Muddy River

an image of a black and white subway car moving in a soft blur through a subway station.By Jen Pollock Michel.

It was the summer of Leiby Kletzy, the eight-year-old Hasidic boy kidnapped from his Brooklyn neighborhood in broad daylight and brutally murdered. It was also the summer I almost lost my seven-year-old daughter Camille on a Toronto subway platform.

When I turned, from inside the train, to see my daughter—outside, standing alone—my feet became bricks of indecision. The doors chimed and began closing. A stranger jumped to pry them open, and I pulled her inside, smothering her small body to my chest. She didn’t even know our phone number.

Six years later, I am preparing Camille to ride the subway unaccompanied for the first time. Almost thirteen, she is the happy new owner of a cell phone. “You’re going to have to look for the stairs that say “Northbound’ on the way home,” I say, rehearsing the route she will take home alone.

The train rumbles in as we stand several feet behind the thickly painted yellow line that portends the sheer drop onto the tracks. I imagine the accident, the surprise violence that sends us, unprepared, over its edge. [Read more…]

My HIV Test

By Paul Luikart

CutHere’s something I never told my parents: some years ago I got an HIV test.

I was working and living at a Catholic Worker house in Phoenix, a place I wound up after college. I had a freshly conferred bachelor’s degree in creative writing (not exactly bait for corporate recruiters) and a swirling head full of idealism.

Imagine: I assumed I could save the world. I thought the world could, in fact, be saved, or even that the world had some notion of its need for salvation in the first place.

Among other things, the Catholic Worker had a soup kitchen, and on Saturday nights I was the staff person in charge of making sure the goulash got cooked and served, the local parish volunteers had jobs to do, and that general peace and order were maintained among the guests.

“Guests” was acceptable terminology for the homeless men, women, and kids who shuffled in for dinner, out of the dusty alleys, wearing their tribulations as ripped up jeans and sunburns so bad they’d sometimes turn black. [Read more…]

Monasticism in Lockdown America, Part 2

prostration-orthodoxEarlier this year during Lent, I visited a Russian Orthodox monastery on an evergreen island out across the water from Seattle. I’d never been there before, but this local pilgrimage felt somehow familiar.

After the ferry ride across the chilly waters with seagulls in the air, the drive through the woodsy, misty island on winding roads, away from major cities or even a simple corner store, and finally pulling up to a locked gate where I could push a button and announce myself as a visitor, I realized this was exactly like my visits to the various prisons in my state over the last ten years.

[Read more…]

My Date with One-Eared Joe

I didn’t get many dates in high school. At the time, I thought I was too tall or too plain or too K-Mart in my style.

Now I know I was just weird.

I fell in love with a surfer boy I saw—but didn’t talk to—at a party one Saturday night. By Monday, I had written a letter declaring my infatuation and handed it to one of his buddies at lunch. But we didn’t speak once: not about the letter, or about anything at all. I just lingered by his classrooms, his house, and the surf shop, hoping to catch a glimpse of his sandy blond hair. I had no plans for what I would do if we actually came face to face.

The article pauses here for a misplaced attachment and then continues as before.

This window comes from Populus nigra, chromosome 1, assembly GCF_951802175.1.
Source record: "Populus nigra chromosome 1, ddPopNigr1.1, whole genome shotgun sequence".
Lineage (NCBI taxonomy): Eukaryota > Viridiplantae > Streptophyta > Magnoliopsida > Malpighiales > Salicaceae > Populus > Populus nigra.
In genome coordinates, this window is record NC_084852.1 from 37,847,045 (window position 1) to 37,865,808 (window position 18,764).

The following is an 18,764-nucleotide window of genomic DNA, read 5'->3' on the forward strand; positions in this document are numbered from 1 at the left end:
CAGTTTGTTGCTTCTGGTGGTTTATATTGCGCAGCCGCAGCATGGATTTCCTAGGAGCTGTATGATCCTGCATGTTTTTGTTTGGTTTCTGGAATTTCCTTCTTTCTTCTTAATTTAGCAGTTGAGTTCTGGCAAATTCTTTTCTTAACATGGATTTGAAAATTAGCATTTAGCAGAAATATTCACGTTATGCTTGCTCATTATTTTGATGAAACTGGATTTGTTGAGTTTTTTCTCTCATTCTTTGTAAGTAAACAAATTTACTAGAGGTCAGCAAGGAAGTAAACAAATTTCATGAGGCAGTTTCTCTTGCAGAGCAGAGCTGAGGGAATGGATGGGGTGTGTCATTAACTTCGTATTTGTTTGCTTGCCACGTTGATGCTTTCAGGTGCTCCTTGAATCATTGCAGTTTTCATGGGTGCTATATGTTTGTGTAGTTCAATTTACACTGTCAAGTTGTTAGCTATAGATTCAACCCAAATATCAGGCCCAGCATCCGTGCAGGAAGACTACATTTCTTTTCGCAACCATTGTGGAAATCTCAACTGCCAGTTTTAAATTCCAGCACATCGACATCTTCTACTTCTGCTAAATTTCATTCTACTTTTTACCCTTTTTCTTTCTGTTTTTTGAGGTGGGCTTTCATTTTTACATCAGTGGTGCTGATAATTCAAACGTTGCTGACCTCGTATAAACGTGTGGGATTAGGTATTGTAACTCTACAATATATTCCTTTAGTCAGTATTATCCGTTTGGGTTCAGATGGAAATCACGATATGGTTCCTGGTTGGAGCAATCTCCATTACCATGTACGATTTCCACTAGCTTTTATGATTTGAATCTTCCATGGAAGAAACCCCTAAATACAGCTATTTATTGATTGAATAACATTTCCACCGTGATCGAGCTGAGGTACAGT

The surfer boy was not my only victim. A few basketball players fell into my intricate, silent webs of attention, including the one whose jersey number I chose for my own when I made the girls’ team.

My senior year of high school, my pastor told me his nephew Joe would be visiting from Texas. “I’d like the two of you to go out,” he said. “Get dressed up. Show him around. It’s his first time in California.”

He caught the look in my eye. “Don’t worry. He’s about your height.”

[Read more…]

Goy Children and Fallen Torahs

Reflections on the Jewish High Holidays 5774.

On the second day of Rosh Hashanah, I checked my “Good Letters” post of the day before, “Today’s Child Sacrifice,” to see how my numbers were looking.

(Yes, I check—obsessively. Thank you, kind readers, who share my posts with others, you whose approval I seek with every refresh. Practice opportunity: restraint.)

I found this: a new comment! I scrolled down.

From Concerned Citizen: “40 million children have been killed since Roe vs. Wade, but the author is silent about this type of child sacrifice. Why? Because all Jews are Obama-loving liberals, and they are glad the goy children are being killed.”

You probably didn’t get to see Concerned Citizen’s comment. I read it on my iPhone, in my driveway, early afternoon, just after returning from services where I delivered the d’var Torah, an expanded version of the very post on which this “concerned citizen” commented while I was at synagogue.

My first personal experience of anti-Semitism! But what if it isn’t, what if it isn’t anti-Semitic? My middle name: doubt. For a moment, I hesitated. Then I wrote to Greg Wolfe (“Good Letters” editor in chief). A few minutes later: vanished! Silenced! (Thank you, Greg.)

You probably don’t hear that silence, you who didn’t get to read the comment posted briefly, but I do.

Concerned Citizen, too, heard a silence, a silence in my essay that I didn’t hear. And, giving voice to the voiceless, Concerned Citizen roared, an ancient, malicious roar: Jews kill Christian children, Jews killed Christ.

They tumbled from the Ark.

[Read more…]